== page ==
With many Brits seeking to book the perfect summertime staycation soon, plenty of families will be looking to some of the UK’s most popular beaches where they can enjoy a dip in the sea and revel in the sunshine. However, when deciding which beach locations to pay a visit, hygiene can be an important factor, as some UK waters may be filled with bacteria of all sorts.
Keen to assess the true extent of the bacteria on the beaches of the UK, energy switching site SaveOnEnergy conducted a study of 546 coastal waters in England, Scotland and Wales and analysed official government readings for faecal indicators such as E. coli (EC) and Intestinal Enterococci (IE), before scoring them based on the measurements found. From this, we were able to rank and reveal the UK’s ‘cleanest’ and ‘dirtiest’ beaches, scoring them overall out of 100.
When it came to finding the UK’s cleanest beaches, we scored each UK beach for E. coli and Intestinal enterococci measurements out of 50, combining these to make an overall cleanliness score out of 100. The higher the score, the cleaner the water on that particular beach was found to be.
According to our study, which analysed the quantities of bacteria and faecal indicators, Cornwall was home to the cleanest beaches of all, with four of the top five most hygienic waters being found in this district. In particular, Sharrow and Gyllngvase, both based in the popular coastal destination, had perfect final scores of 100, scoring 50 out of 50 for their waters’ lack of E. coli and Intestinal enterococci, leading them to be labelled the cleanest UK beaches of the 546 studied.
Meanwhile, Wales’ Silver Bay Rhoscolyn beach ranked as having the third cleanest waters in the UK. The beach, which is based in the Isle of Anglesey, scored 49.5 out of 50 for its E. coli measurements, and a perfect 50 out of 50 for Intestinal enterococci, resulting in an impressive overall score of 99.5 out of 100.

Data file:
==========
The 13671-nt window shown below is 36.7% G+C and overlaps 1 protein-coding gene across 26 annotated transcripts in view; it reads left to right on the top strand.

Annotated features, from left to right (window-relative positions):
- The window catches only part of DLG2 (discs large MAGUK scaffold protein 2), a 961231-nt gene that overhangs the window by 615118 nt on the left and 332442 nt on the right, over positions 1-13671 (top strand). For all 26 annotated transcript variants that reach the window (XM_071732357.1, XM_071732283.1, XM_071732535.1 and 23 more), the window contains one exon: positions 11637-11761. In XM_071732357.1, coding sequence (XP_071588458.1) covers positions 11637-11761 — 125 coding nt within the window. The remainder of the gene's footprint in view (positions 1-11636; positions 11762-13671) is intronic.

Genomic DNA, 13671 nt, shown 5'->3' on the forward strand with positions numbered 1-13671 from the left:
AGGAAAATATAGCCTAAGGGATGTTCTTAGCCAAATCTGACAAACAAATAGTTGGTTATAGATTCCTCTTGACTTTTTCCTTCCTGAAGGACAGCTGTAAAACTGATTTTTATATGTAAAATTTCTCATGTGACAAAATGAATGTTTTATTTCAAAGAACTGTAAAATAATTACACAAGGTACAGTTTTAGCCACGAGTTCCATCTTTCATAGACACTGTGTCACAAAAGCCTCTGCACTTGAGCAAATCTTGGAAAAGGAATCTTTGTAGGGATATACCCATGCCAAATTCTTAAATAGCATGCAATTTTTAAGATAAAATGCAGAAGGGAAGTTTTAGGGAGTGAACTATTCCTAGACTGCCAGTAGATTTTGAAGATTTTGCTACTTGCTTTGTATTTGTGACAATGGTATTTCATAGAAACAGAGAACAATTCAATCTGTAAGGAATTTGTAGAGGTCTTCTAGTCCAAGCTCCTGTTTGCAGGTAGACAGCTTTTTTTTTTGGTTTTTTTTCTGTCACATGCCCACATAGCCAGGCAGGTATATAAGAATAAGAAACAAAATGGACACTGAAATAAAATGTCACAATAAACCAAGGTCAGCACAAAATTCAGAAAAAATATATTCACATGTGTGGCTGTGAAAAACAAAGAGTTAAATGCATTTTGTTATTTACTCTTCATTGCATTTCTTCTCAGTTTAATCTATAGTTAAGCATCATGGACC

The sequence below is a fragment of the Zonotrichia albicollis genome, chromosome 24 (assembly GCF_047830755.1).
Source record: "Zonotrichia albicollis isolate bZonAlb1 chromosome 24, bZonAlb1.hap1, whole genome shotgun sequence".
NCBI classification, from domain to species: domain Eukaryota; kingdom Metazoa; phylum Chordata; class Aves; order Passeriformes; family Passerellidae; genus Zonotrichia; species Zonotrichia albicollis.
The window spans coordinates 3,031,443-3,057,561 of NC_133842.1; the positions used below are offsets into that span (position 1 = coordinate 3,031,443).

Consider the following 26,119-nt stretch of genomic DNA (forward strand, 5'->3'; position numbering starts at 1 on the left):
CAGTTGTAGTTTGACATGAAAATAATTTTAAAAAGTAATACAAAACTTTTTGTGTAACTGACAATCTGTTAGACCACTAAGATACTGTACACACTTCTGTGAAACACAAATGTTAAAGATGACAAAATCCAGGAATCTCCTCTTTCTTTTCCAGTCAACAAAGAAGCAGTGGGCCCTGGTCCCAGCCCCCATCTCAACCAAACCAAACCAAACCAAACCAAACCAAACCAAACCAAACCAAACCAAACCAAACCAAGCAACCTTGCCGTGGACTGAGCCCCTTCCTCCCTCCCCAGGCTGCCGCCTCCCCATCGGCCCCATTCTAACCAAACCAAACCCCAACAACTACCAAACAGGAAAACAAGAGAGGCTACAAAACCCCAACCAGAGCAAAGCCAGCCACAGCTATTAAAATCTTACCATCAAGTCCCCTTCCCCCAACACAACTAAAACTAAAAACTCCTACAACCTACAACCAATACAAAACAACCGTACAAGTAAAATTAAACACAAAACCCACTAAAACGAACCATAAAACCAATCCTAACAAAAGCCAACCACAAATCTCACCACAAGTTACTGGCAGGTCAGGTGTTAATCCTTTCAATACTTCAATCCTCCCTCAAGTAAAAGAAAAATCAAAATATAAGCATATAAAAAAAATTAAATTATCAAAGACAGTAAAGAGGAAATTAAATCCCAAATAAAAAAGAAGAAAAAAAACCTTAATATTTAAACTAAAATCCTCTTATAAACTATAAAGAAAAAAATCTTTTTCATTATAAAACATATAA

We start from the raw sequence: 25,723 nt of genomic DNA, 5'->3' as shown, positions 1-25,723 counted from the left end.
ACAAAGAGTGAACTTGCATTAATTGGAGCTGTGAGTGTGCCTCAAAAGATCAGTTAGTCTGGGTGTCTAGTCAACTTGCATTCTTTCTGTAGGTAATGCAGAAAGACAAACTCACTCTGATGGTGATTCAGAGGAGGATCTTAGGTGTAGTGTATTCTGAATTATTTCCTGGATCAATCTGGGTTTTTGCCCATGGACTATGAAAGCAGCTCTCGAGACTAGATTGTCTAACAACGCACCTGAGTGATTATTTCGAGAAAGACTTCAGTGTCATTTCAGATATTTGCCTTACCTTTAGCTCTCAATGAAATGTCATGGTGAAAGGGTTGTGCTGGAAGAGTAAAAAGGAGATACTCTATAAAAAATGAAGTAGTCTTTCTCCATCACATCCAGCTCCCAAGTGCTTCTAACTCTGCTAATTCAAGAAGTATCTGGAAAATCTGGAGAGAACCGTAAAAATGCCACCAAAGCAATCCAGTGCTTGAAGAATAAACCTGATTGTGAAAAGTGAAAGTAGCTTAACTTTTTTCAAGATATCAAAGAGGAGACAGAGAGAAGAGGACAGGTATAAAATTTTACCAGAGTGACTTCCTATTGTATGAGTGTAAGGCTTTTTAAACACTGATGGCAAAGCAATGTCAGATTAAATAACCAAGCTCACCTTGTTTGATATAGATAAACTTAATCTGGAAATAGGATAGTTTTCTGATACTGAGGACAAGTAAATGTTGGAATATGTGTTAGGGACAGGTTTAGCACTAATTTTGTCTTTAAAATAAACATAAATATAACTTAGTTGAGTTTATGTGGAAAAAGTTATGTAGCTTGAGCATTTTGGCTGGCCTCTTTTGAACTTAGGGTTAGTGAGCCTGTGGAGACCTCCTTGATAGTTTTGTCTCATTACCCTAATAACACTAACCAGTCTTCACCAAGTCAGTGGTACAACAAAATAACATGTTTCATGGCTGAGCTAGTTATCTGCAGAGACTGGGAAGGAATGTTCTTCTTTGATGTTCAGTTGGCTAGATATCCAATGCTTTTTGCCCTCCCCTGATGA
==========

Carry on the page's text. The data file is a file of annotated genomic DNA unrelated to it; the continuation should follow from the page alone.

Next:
Cornwall’s Gwynver and Fistral South also ranked among the top five UK beaches with the most hygienic waters, with both achieving overall scores of 99.3 for their cleanliness and freedom from faecal indicators. Fistral beach also ranked among the top 20 highest rated coastal walks in the UK too! They were also shortly followed by Booby’s Bay, also situated in Cornwall, which was awarded a total overall score of 98.6 out of 100, having scored 49.3 out of 50 for both faecal indicators.
Interestingly, the vast majority of the top 10 cleanest beaches in the UK could be found in England, with only two Welsh beaches ranking this highly and no mention of Scottish beaches.
Most of the UK’s cleanest beaches are situated in England, namely in Cornwall. However, Bournemouth’s Poole Shore Road Beach also ranked within the top five cleanest English beaches, having been awarded a promising score of 50 out of 50 for E. coli and 48.3 for Intestinal enterococci, equating to an overall score of 98.3.
Warkworth in Northumberland also featured as one of England’s cleanest beaches, with an overall score of 98 out of 100. Located less than a mile from the historic Warkworth village, the beach was awarded a score of 48 out of 50 for E. coli and a further 50 out of 50 for Intestinal enterococci.
Scotland’s cleanest beach was found to be Achmelvich, which is situated in the Highland region of the country. Overall, the beach scored 87.1 out of 100 for the cleanliness of its waters. More specifically, the Achmelvich was scored 43.2 out of 50 for its measurements of E-coli and a further 43.9 out of 50 for Intestinal enterococci measurements.
Moreover, Seacliff in East Lothian was revealed to be the second cleanest beach in Scotland. Renowned for being one of the country’s hidden gems, this private beach had an impressive overall score of 85.7 out of 100, after being awarded a score of 40.9 for E. coli and 44.8 for Intestinal enterococci.
Two beaches from Elie also featured among Scotland’s top five cleanest beach waters, Ruby Bay and Earlsferry. Ruby Bay in Fife had an overall score of 73.3, whilst Earlsferry and Elie Harbour had an overall score of 71.7.